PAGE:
On Sunday, we joined a group of friends at the Romería of Pozoblanco. You can see the pictures at:


and in the Diario Córdoba:


In this semi-annual romería, the image of La Virgen de Luna is carried from the pueblo of Villanueva de Córdoba to the pueblo of Pozoblanco, a distance of about twenty miles. We heard various stories about how the image came to be shared between the two villages; I don’t know if any of them are true, but they’re good stories. A shepherd found the image in the 1300’s, and the Santuario was built to house it. (The image may date from Visigothic times. One theory is that it was hidden from the invading Moors, and the shepherd found it after the Reconquista. When you look at the pictures, you might be skeptical that the image dates from before A.D. 800. With good reason. During the Middle Ages, creation of religious figures with associated legends was a big business. Pilgrimage sites brought in lots of visitors and the associated trade.) The pueblo of Pozoblanco didn’t yet exist at that time. The image was carried to Villanueva de Córdoba for the big festivals for many years, during which Pozoblanco came to be. One year, due to excessive rains and flooding, the people of Villanueva de Córdoba weren’t able to make it to the Santuario to get the image. According to the people of Pozoblanco, this meant they’d lost their right to the image, and so they brought it back to their own pueblo. There were some skirmishes fought over it (hence the symbolic weapons carried during the romería). Finally the pueblos reached an agreement to share the image, resulting in the opportunity to go out to the country for a picnic twice a year.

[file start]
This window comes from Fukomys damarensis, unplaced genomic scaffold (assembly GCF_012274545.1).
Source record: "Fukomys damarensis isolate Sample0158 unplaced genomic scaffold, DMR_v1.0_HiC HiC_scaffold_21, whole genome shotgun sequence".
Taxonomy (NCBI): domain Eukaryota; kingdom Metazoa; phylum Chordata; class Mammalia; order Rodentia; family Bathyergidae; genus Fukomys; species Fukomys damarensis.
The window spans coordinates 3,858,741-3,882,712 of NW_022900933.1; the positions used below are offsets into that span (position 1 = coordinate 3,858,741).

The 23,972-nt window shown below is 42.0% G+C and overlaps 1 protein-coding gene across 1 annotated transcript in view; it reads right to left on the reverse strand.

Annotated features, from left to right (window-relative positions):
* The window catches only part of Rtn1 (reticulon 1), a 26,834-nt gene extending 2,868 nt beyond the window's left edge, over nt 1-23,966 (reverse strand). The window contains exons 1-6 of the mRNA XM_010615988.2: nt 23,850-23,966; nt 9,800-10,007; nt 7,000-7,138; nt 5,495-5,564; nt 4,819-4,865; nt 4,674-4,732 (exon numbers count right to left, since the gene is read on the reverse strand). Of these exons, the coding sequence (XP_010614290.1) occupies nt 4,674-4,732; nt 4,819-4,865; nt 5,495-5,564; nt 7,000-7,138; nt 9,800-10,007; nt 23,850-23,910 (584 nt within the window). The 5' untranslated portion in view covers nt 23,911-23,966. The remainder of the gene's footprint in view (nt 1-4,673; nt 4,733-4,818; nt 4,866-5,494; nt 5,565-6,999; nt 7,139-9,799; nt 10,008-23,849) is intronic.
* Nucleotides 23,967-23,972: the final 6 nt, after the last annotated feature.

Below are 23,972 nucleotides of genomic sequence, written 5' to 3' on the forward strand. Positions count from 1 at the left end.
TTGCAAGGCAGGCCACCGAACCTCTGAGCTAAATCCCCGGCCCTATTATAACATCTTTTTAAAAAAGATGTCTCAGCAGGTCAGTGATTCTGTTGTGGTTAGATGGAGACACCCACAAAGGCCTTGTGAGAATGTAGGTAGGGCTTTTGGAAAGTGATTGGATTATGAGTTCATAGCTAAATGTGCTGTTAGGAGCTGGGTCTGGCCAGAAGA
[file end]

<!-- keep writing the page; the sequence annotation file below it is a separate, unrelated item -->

It was about an hour's drive to get there from Córdoba. Pedro, one of our group, is a proud son of Pozoblanco, and insisted on giving us a tour of the pueblo before we continued out into the countryside. We saw the original Pozo Blanco (white well) from which the pueblo takes its name. In the old days, roosters would...roost?...on the well, which was therefore covered with excrement, giving it the characteristic white color. My mind reels with "chickenshit" jokes, but I'll resist the temptation.

We drove out of town into the countryside, which is a landscape known as "dehesa." In ancient times, it was oak forest with heavy underbrush. Several millennia of human occupation have left the forest thinned considerably, but not clear-cut. This leaves clearance for individual trees to grow much larger, with grassland ideal for grazing pigs, sheep, goats, and cattle. One of the guys in the group explained to us (with no small pride) that this was an early example of sustainable land use.

We saw more and more people walking along the road, some on horseback, as we approached El Santuario de la Virgen de Luna, the church at the halfway point between the two pueblos. All around the church were hundreds of families with their picnic lunches. We got ourselves situated and munched a bit before walking over to the church. La Virgen had been walked from Villanueva de Córdoba in the morning, and would arrive in Pozoblanco in the evening; she spent the siesta in El Santuario. We guaranteed our good luck for the year by ringing the church bell.
La Virgen was carried out of the church around 3:30, escorted by black-uniformed men of the Cofradía (a sort of lay brotherhood). They were armed with (fake) halberds and shotguns (loaded with blanks). All of this happened to the sound of the church bell ringing and the guns firing randomly and the crowd cheering. It was quite a sight.

We all enjoyed a drink at one of the outside stands before going back to our picnic site. Eventually, everything got packed up; nothing happens in a rush in Spain. We all drove back into Pozoblanco to buy some "hornazos", traditional sweets made for the romería. It was a very nice end to a very nice day. We participated in a very Spanish tradition, something that we’d never get to see in a normal vacation.

Sunday, February 8, 2009

Medina Azahara